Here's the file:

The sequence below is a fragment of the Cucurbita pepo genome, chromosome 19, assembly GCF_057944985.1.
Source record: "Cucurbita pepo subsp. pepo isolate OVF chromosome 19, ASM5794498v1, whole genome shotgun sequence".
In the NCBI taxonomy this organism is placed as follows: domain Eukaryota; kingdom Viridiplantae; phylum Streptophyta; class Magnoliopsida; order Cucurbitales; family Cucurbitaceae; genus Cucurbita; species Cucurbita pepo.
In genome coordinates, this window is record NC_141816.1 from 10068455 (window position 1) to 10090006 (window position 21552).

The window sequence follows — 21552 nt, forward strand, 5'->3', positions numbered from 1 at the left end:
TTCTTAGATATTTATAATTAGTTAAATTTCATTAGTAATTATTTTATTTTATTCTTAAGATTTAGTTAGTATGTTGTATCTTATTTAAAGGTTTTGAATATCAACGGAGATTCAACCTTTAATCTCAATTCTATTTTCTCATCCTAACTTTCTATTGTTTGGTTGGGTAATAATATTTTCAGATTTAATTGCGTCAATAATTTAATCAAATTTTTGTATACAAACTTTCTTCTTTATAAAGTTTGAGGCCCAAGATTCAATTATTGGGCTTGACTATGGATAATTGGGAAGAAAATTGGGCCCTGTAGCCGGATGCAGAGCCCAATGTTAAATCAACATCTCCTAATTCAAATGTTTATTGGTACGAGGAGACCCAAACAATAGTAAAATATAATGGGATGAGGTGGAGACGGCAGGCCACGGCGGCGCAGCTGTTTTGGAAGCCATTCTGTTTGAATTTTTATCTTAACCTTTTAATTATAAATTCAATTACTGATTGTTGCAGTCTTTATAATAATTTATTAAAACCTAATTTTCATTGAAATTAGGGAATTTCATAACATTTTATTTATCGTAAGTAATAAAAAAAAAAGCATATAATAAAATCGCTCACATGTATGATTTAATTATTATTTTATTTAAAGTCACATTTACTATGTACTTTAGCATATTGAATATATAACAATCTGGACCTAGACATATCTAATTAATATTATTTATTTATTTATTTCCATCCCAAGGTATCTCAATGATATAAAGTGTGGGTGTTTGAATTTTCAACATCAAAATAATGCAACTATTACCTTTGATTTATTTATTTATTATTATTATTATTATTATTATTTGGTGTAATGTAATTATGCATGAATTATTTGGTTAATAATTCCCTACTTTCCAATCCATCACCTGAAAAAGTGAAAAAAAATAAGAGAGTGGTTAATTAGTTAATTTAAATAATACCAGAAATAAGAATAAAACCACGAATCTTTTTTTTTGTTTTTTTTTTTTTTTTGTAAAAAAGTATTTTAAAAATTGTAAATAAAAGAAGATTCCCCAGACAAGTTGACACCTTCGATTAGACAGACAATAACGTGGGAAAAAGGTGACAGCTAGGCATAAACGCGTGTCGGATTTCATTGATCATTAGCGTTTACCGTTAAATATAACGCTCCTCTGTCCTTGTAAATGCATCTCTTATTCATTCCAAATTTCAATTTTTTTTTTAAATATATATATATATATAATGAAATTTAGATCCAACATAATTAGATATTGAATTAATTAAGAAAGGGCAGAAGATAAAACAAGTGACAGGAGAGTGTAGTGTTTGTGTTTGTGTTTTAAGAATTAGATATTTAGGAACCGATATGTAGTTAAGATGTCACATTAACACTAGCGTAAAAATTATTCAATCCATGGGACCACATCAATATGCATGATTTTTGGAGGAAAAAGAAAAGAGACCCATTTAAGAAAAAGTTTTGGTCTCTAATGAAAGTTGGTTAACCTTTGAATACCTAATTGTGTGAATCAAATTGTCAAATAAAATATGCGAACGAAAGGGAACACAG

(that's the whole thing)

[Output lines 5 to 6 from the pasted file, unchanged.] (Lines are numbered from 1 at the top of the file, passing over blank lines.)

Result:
The window sequence follows — 21552 nt, forward strand, 5'->3', positions numbered from 1 at the left end:
TTCTTAGATATTTATAATTAGTTAAATTTCATTAGTAATTATTTTATTTTATTCTTAAGATTTAGTTAGTATGTTGTATCTTATTTAAAGGTTTTGAATATCAACGGAGATTCAACCTTTAATCTCAATTCTATTTTCTCATCCTAACTTTCTATTGTTTGGTTGGGTAATAATATTTTCAGATTTAATTGCGTCAATAATTTAATCAAATTTTTGTATACAAACTTTCTTCTTTATAAAGTTTGAGGCCCAAGATTCAATTATTGGGCTTGACTATGGATAATTGGGAAGAAAATTGGGCCCTGTAGCCGGATGCAGAGCCCAATGTTAAATCAACATCTCCTAATTCAAATGTTTATTGGTACGAGGAGACCCAAACAATAGTAAAATATAATGGGATGAGGTGGAGACGGCAGGCCACGGCGGCGCAGCTGTTTTGGAAGCCATTCTGTTTGAATTTTTATCTTAACCTTTTAATTATAAATTCAATTACTGATTGTTGCAGTCTTTATAATAATTTATTAAAACCTAATTTTCATTGAAATTAGGGAATTTCATAACATTTTATTTATCGTAAGTAATAAAAAAAAAAGCATATAATAAAATCGCTCACATGTATGATTTAATTATTATTTTATTTAAAGTCACATTTACTATGTACTTTAGCATATTGAATATATAACAATCTGGACCTAGACATATCTAATTAATATTATTTATTTATTTATTTCCATCCCAAGGTATCTCAATGATATAAAGTGTGGGTGTTTGAATTTTCAACATCAAAATAATGCAACTATTACCTTTGATTTATTTATTTATTATTATTATTATTATTATTATTTGGTGTAATGTAATTATGCATGAATTATTTGGTTAATAATTCCCTACTTTCCAATCCATCACCTGAAAAAGTGAAAAAAAATAAGAGAGTGGTTAATTAGTTAATTTAAATAATACCAGAAATAAGAATAAAACCACGAATCTTTTTTTTTGTTTTTTTTTTTTTTTTGTAAAAAAGTATTTTAAAAATTGTAAATAAAAGAAGATTCCCCAGACAAGTTGACACCTTCGATTAGACAGACAATAACGTGGGAAAAAGGTGACAGCTAGGCATAAACGCGTGTCGGATTTCATTGATCATTAGCGTTTACCGTTAAATATAACGCTCCTCTGTCCTTGTAAATGCATCTCTTATTCATTCCAAATTTCAATTTTTTTTTTAAATATATATATATATATAATGAAATTTAGATCCAACATAATTAGATATTGAATTAATTAAGAAAGGGCAGAAGATAAAACAAGTGACAGGAGAGTGTAGTGTTTGTGTTTGTGTTTTAAGAATTAGATATTTAGGAACCGATATGTAGTTAAGATGTCACATTAACACTAGCGTAAAAATTATTCAATCCATGGGACCACATCAATATGCATGATTTTTGGAGGAAAAAGAAAAGAGACCCATTTAAGAAAAAGTTTTGGTCTCTAATGAAAGTTGGTTAACCTTTGAATACCTAATTGTGTGAATCAAATTGTCAAATAAAATATGCGAACGAAAGGGAACACAG